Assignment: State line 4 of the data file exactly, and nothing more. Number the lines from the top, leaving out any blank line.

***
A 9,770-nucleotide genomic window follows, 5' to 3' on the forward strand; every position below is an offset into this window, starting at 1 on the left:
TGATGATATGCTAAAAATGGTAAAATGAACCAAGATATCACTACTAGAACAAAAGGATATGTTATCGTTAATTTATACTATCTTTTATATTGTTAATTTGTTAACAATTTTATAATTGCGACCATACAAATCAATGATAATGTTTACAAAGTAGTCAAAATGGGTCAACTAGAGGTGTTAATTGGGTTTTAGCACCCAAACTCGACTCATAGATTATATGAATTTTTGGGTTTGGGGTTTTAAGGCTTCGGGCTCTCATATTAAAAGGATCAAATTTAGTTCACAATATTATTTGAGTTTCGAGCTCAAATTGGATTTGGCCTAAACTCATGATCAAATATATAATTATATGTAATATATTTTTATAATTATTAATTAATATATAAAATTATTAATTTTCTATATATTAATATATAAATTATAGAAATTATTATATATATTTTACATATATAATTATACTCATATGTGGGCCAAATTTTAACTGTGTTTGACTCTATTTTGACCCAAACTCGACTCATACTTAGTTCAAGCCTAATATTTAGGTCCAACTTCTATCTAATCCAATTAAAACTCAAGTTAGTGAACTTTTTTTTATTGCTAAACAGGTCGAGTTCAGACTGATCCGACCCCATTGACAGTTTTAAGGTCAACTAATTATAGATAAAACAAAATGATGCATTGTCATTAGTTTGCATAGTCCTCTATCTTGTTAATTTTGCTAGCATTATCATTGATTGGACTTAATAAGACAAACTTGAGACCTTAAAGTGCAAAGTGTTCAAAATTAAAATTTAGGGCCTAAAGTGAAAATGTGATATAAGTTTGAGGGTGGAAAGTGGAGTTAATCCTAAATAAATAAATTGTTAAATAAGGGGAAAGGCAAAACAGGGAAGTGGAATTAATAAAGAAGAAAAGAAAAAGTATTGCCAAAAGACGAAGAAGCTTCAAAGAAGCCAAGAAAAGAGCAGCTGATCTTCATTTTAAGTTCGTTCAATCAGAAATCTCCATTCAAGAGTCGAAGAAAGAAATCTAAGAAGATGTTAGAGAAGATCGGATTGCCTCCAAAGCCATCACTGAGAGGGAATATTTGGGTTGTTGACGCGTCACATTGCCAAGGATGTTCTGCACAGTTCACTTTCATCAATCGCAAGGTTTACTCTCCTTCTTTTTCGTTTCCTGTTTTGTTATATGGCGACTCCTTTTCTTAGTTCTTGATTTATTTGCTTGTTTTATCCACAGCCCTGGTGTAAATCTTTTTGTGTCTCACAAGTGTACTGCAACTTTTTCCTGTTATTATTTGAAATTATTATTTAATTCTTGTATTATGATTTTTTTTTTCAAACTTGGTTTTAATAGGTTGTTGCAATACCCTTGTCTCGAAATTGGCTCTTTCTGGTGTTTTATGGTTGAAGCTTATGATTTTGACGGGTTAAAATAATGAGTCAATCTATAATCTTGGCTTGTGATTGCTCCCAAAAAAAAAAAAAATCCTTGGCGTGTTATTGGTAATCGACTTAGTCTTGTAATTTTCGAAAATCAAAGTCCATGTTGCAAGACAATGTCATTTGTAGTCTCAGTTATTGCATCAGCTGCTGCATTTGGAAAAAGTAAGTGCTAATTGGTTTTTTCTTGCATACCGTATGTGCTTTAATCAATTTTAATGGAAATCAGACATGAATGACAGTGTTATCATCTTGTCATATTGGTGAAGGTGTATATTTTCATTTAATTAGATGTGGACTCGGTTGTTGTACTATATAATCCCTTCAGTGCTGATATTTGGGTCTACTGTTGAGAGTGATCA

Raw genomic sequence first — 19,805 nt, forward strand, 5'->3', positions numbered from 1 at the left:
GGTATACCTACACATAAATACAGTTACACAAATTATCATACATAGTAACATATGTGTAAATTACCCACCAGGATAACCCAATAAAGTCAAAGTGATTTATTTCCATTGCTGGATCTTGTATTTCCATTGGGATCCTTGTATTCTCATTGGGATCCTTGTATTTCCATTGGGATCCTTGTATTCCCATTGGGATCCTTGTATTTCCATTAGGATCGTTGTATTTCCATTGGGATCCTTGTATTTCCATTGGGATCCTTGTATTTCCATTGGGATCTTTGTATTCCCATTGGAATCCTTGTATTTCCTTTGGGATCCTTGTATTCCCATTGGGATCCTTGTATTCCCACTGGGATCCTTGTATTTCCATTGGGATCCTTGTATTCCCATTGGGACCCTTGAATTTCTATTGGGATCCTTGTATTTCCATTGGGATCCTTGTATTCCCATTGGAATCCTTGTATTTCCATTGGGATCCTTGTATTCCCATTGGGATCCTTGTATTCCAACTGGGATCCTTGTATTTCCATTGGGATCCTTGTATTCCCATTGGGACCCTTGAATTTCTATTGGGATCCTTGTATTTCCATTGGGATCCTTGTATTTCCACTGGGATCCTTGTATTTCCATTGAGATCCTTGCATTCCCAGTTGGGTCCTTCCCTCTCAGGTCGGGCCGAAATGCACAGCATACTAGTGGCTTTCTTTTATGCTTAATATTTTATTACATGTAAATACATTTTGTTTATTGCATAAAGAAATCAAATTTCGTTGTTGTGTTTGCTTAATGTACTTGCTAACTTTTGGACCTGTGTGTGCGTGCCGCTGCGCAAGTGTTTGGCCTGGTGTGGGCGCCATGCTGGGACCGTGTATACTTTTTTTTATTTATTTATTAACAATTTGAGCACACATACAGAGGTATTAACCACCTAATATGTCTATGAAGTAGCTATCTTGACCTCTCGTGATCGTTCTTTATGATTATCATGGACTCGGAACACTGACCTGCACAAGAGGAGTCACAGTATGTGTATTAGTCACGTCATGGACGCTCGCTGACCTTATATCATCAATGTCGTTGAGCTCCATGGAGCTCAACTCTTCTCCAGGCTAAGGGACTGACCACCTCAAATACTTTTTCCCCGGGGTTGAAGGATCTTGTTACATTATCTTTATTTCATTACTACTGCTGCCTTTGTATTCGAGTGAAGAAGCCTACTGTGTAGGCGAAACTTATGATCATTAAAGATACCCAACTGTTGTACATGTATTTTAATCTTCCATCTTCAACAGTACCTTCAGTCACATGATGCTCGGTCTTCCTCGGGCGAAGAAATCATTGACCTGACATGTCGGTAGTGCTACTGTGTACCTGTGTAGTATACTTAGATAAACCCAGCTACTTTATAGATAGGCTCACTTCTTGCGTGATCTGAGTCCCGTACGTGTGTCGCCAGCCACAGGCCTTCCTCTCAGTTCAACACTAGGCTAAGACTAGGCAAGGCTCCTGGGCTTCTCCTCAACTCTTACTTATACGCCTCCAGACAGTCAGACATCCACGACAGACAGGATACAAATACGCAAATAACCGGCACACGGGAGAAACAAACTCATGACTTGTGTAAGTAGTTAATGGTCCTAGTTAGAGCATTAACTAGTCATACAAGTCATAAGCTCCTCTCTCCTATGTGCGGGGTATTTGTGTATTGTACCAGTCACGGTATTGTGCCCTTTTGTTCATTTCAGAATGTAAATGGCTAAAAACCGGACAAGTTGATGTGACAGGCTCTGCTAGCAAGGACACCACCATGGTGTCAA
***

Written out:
GGTATACCTACACATAAATACAGTTACACAAATTATCATACATAGTAACATATGTGTAAATTACCCACCAGGATAACCCAATAAAGTCAAAGTGATTTATTTCCATTGCTGGATCTTGTATTTCCATTGGGATCCTTGTATTCTCATTGGGATCCTTGTATTTCCATTGGGATCCTTGTATTCCCATTGGGATCCTTGTATTTCCATTAGGATCGTTGTATTTCCATTGGGATCCTTGTATTTCCATTGGGATCCTTGTATTTCCATTGGGATCTTTGTATTCCCATTGGAATCCTTGTATTTCCTTTGGGATCCTTGTATTCCCATTGGGATCCTTGTATTCCCACTGGGATCCTTGTATTTCCATTGGGATCCTTGTATTCCCATTGGGACCCTTGAATTTCTATTGGGATCCTTGTATTTCCATTGGGATCCTTGTATTCCCATTGGAATCCTTGTATTTCCATTGGGATCCTTGTATTCCCATTGGGATCCTTGTATTCCAACTGGGATCCTTGTATTTCCATTGGGATCCTTGTATTCCCATTGGGACCCTTGAATTTCTATTGGGATCCTTGTATTTCCATTGGGATCCTTGTATTTCCACTGGGATCCTTGTATTTCCATTGAGATCCTTGCATTCCCAGTTGGGTCCTTCCCTCTCAGGTCGGGCCGAAATGCACAGCATACTAGTGGCTTTCTTTTATGCTTAATATTTTATTACATGTAAATACATTTTGTTTATTGCATAAAGAAATCAAATTTCGTTGTTGTGTTTGCTTAATGTACTTGCTAACTTTTGGACCTGTGTGTGCGTGCCGCTGCGCAAGTGTTTGGCCTGGTGTGGGCGCCATGCTGGGACCGTGTATACTTTTTTTTATTTATTTATTAACAATTTGAGCACACATACAGAGGTATTAACCACCTAATATGTCTATGAAGTAGCTATCTTGACCTCTCGTGATCGTTCTTTATGATTATCATGGACTCGGAACACTGACCTGCACAAGAGGAGTCACAGTATGTGTATTAGTCACGTCATGGACGCTCGCTGACCTTATATCATCAATGTCGTTGAGCTCCATGGAGCTCAACTCTTCTCCAGGCTAAGGGACTGACCACCTCAAATACTTTTTCCCCGGGGTTGAAGGATCTTGTTACATTATCTTTATTTCATTACTACTGCTGCCTTTGTATTCGAGTGAAGAAGCCTACTGTGTAGGCGAAACTTATGATCATTAAAGATACCCAACTGTTGTACATGTATTTTAATCTTCCATCTTCAACAGTACCTTCAGTCACATGATGCTCGGTCTTCCTCGGGCGAAGAAATCATTGACCTGACATGTCGGTAGTGCTACTGTGTACCTGTGTAGTATACTTAGATAAACCCAGCTACTTTATAGATAGGCTCACTTCTTGCGTGATCTGAGTCCCGTACGTGTGTCGCCAGCCACAGGCCTTCCTCTCAGTTCAACACTAGGCTAAGACTAGGCAAGGCTCCTGGGCTTCTCCTCAACTCTTACTTATACGCCTCCAGACAGTCAGACATCCACGACAGACAGGATACAAATACGCAAATAACCGGCACACGGGAGAAACAAACTCATGACTTGTGTAAGTAGTTAATGGTCCTAGTTAGAGCATTAACTAGTCATACAAGTCATAAGCTCCTCTCTCCTATGTGCGGGGTATTTGTGTATTGTACCAGTCACGGTATTGTGCCCTTTTGTTCATTTCAGAATGTAAATGGCTAAAAACCGGACAAGTTGATGTGACAGGCTCTGCTAGCAAGGACACCACCATGGTGTCAA